Gartner, Inc. has revealed its top industry predictions for IT organizations and users for 2013 and beyond. Analysts said that social networking, mobile communications, the cloud and information are pressuring enterprises worldwide to make fundamental changes in business processes and that industry decision-makers should use Gartner's predictions to understand and respond to this Nexus of Forces.
CIOs and other IT and business leaders can use Gartner's predictions and recommendations to better understand the forces that are changing their world and develop strategies to address the requirements of a fast-changing business environment. The top industry predictions include:
By 2016, three automakers will have announced concrete plans for upcoming automobile launches that will offer autonomous vehicle technology.
By 2015, nontraditional money creation and exchange will enable 125 million more people to participate in the mainstream global economy.
By 2016, patients will be harmed or placed at risk by a medical device security breach.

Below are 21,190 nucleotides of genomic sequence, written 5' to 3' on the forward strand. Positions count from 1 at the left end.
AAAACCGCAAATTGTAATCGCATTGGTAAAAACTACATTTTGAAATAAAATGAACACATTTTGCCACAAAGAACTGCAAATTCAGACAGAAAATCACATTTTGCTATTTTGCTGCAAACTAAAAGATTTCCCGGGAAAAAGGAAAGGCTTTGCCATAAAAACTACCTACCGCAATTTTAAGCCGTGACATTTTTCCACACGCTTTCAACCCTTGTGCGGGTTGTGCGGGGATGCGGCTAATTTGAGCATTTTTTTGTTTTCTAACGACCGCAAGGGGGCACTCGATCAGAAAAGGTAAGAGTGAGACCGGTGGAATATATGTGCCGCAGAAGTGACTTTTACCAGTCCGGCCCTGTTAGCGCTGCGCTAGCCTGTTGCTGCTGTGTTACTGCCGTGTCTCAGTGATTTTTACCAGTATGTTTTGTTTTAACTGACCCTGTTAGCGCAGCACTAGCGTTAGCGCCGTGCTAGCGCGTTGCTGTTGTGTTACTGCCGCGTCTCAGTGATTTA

By 2016, national governments will require institutions to surrender student records for a redesigned, cost-cutting curriculum based on big data analysis.
By 2015, natural-language processing (NLP) use among large healthcare delivery organizations (HDOs) in English-speaking countries will quintuple, fueled by documentation, coding, quality reporting and research.
By 2015, to avoid becoming simply transaction factories, successful payer organizations will turn to information integration as their competitive differentiator.
By 2016, half of U.S. utility customers will have access to standardized energy usage data, but only 20 percent will use it.
By year end 2014, pay-as-you-drive insurance will rise significantly to account for 10 percent of overall annual auto insurance premiums.
By 2017, more than 50 percent of the media sold to advertisers by agencies will be priced based on performance.
By 2014, less than 2 percent of consumers globally will adopt Near Field Communication (NFC)-based mobile payments.
More than 50 percent of government shared-service organizations that provide cloud services by 2015 will discontinue or downscale them by 2017.
By 2015, 50 percent of Tier 1 consumer goods manufacturers will invest in technology startups to maintain access to emerging business-to-consumer (B2C) technology.